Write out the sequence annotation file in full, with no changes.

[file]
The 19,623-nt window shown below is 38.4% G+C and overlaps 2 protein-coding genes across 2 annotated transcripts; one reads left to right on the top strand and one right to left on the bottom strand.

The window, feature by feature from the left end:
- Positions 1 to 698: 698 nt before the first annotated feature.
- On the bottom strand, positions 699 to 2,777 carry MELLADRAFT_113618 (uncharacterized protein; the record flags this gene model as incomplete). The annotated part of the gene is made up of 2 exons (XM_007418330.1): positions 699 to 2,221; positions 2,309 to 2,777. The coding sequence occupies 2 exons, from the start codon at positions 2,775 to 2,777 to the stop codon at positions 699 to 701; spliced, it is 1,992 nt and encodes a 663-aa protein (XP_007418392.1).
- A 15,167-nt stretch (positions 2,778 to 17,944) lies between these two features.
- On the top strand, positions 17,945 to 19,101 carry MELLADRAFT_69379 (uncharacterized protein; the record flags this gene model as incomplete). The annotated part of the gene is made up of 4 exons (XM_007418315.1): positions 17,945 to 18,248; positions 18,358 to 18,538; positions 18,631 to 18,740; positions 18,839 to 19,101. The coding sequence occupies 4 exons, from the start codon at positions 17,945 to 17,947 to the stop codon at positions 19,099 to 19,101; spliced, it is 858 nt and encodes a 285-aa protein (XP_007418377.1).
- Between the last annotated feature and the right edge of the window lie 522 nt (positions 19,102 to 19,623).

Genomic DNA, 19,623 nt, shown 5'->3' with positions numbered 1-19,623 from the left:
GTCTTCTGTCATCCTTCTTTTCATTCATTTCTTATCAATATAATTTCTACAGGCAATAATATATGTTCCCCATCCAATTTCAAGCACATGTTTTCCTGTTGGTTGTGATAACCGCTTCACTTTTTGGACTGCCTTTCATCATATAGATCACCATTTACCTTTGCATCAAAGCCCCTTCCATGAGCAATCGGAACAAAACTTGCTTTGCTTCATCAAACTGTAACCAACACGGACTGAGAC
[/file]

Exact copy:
The 19,623-nt window shown below is 38.4% G+C and overlaps 2 protein-coding genes across 2 annotated transcripts; one reads left to right on the top strand and one right to left on the bottom strand.

The window, feature by feature from the left end:
- Positions 1 to 698: 698 nt before the first annotated feature.
- On the bottom strand, positions 699 to 2,777 carry MELLADRAFT_113618 (uncharacterized protein; the record flags this gene model as incomplete). The annotated part of the gene is made up of 2 exons (XM_007418330.1): positions 699 to 2,221; positions 2,309 to 2,777. The coding sequence occupies 2 exons, from the start codon at positions 2,775 to 2,777 to the stop codon at positions 699 to 701; spliced, it is 1,992 nt and encodes a 663-aa protein (XP_007418392.1).
- A 15,167-nt stretch (positions 2,778 to 17,944) lies between these two features.
- On the top strand, positions 17,945 to 19,101 carry MELLADRAFT_69379 (uncharacterized protein; the record flags this gene model as incomplete). The annotated part of the gene is made up of 4 exons (XM_007418315.1): positions 17,945 to 18,248; positions 18,358 to 18,538; positions 18,631 to 18,740; positions 18,839 to 19,101. The coding sequence occupies 4 exons, from the start codon at positions 17,945 to 17,947 to the stop codon at positions 19,099 to 19,101; spliced, it is 858 nt and encodes a 285-aa protein (XP_007418377.1).
- Between the last annotated feature and the right edge of the window lie 522 nt (positions 19,102 to 19,623).

Genomic DNA, 19,623 nt, shown 5'->3' with positions numbered 1-19,623 from the left:
GTCTTCTGTCATCCTTCTTTTCATTCATTTCTTATCAATATAATTTCTACAGGCAATAATATATGTTCCCCATCCAATTTCAAGCACATGTTTTCCTGTTGGTTGTGATAACCGCTTCACTTTTTGGACTGCCTTTCATCATATAGATCACCATTTACCTTTGCATCAAAGCCCCTTCCATGAGCAATCGGAACAAAACTTGCTTTGCTTCATCAAACTGTAACCAACACGGACTGAGAC